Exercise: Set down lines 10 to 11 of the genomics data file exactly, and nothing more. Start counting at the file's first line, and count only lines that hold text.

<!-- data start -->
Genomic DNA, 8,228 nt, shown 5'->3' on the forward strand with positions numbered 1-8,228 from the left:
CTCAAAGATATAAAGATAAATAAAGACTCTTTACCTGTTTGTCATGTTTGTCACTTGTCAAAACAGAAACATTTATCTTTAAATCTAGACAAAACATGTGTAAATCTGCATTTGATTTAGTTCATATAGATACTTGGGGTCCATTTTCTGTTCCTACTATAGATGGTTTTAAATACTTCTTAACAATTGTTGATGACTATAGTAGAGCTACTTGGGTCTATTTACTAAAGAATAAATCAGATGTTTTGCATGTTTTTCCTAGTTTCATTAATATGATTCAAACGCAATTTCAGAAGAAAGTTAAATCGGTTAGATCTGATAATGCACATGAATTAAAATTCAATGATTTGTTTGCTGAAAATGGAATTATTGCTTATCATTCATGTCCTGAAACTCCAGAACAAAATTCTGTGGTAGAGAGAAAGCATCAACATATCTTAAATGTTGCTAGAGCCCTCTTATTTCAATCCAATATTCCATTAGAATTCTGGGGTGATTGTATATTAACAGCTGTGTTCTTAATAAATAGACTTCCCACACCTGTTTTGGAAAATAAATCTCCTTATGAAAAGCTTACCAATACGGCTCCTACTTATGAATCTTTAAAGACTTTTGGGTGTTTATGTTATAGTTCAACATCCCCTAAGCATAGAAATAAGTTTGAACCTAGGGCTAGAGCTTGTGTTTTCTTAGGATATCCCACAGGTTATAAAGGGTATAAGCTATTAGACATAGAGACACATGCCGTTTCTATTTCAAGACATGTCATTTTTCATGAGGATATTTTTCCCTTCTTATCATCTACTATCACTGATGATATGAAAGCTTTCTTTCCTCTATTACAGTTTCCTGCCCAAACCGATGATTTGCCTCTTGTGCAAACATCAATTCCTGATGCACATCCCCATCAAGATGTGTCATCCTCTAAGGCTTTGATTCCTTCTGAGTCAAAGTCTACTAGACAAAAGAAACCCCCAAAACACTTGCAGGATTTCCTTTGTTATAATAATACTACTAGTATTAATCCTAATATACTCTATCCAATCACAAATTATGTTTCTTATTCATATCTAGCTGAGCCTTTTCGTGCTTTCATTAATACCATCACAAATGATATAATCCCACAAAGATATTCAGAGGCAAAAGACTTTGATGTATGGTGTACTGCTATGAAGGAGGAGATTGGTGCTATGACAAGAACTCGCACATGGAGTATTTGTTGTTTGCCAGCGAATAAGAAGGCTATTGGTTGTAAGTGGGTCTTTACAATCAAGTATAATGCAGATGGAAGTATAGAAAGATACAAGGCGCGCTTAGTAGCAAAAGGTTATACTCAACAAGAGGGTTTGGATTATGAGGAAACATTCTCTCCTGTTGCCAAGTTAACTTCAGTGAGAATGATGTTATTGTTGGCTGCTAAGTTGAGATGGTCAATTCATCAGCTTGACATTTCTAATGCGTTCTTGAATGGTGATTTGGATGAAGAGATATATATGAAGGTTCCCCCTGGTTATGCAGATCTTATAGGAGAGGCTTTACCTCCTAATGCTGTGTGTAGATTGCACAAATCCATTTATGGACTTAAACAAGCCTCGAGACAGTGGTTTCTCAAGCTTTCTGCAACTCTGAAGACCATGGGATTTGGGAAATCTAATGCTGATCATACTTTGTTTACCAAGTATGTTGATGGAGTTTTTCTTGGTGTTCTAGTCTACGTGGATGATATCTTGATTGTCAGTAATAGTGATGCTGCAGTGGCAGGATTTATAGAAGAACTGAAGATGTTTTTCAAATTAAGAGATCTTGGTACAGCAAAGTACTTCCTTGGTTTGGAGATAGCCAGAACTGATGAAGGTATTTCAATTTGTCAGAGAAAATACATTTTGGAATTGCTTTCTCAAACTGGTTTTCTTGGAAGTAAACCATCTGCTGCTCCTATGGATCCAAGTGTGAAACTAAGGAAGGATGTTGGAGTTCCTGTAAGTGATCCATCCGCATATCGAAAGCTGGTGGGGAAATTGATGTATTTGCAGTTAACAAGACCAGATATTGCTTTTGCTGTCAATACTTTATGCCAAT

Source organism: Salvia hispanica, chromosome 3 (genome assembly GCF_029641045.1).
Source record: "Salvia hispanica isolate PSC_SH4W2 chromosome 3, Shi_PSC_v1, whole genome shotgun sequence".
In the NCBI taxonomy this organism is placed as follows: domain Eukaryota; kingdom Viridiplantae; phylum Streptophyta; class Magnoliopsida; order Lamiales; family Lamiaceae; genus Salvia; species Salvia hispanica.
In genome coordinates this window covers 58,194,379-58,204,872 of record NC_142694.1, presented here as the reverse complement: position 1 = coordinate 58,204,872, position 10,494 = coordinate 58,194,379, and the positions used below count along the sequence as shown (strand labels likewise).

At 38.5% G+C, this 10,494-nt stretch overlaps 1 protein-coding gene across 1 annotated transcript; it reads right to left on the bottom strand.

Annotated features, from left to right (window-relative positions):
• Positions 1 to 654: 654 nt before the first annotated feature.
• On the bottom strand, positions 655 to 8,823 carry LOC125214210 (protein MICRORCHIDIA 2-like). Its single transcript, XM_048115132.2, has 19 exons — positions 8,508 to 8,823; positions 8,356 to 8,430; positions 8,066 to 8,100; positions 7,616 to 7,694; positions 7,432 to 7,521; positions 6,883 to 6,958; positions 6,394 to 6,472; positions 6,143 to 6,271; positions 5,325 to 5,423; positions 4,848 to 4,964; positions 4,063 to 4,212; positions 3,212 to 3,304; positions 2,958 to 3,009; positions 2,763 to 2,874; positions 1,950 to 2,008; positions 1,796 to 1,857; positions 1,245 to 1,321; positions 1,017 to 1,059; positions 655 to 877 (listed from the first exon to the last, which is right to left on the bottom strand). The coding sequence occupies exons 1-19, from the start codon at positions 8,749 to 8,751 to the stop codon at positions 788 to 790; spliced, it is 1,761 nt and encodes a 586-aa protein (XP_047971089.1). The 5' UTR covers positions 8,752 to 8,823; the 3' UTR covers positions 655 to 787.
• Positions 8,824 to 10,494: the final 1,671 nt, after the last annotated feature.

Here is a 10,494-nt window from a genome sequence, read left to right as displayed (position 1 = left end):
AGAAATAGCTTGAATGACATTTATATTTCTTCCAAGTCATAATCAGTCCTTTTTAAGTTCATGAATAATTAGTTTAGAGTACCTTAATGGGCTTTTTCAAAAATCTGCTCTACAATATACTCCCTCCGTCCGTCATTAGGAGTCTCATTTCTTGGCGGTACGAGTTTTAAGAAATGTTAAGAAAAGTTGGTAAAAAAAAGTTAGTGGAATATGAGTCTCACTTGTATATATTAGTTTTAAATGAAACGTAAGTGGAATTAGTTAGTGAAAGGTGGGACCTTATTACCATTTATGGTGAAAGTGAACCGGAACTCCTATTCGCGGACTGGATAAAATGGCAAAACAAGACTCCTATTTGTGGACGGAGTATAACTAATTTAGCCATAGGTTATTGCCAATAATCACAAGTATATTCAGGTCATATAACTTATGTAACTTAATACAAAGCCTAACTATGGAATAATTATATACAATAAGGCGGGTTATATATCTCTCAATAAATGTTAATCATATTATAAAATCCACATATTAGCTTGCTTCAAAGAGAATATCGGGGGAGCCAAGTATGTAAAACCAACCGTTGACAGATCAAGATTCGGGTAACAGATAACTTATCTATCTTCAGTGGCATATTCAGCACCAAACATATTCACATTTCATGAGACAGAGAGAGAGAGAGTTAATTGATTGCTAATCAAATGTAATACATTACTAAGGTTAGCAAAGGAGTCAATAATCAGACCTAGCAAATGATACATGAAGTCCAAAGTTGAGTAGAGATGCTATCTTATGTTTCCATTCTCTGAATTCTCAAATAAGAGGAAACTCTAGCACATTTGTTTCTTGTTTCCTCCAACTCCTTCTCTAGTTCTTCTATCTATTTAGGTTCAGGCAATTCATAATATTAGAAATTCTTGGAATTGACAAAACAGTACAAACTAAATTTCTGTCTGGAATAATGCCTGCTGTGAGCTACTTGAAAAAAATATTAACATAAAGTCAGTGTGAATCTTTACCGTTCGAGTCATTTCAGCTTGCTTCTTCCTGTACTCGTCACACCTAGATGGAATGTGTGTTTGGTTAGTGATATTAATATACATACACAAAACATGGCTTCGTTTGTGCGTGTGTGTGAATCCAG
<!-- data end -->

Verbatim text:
• On the bottom strand, positions 655 to 8,823 carry LOC125214210 (protein MICRORCHIDIA 2-like). Its single transcript, XM_048115132.2, has 19 exons — positions 8,508 to 8,823; positions 8,356 to 8,430; positions 8,066 to 8,100; positions 7,616 to 7,694; positions 7,432 to 7,521; positions 6,883 to 6,958; positions 6,394 to 6,472; positions 6,143 to 6,271; positions 5,325 to 5,423; positions 4,848 to 4,964; positions 4,063 to 4,212; positions 3,212 to 3,304; positions 2,958 to 3,009; positions 2,763 to 2,874; positions 1,950 to 2,008; positions 1,796 to 1,857; positions 1,245 to 1,321; positions 1,017 to 1,059; positions 655 to 877 (listed from the first exon to the last, which is right to left on the bottom strand). The coding sequence occupies exons 1-19, from the start codon at positions 8,749 to 8,751 to the stop codon at positions 788 to 790; spliced, it is 1,761 nt and encodes a 586-aa protein (XP_047971089.1). The 5' UTR covers positions 8,752 to 8,823; the 3' UTR covers positions 655 to 787.
• Positions 8,824 to 10,494: the final 1,671 nt, after the last annotated feature.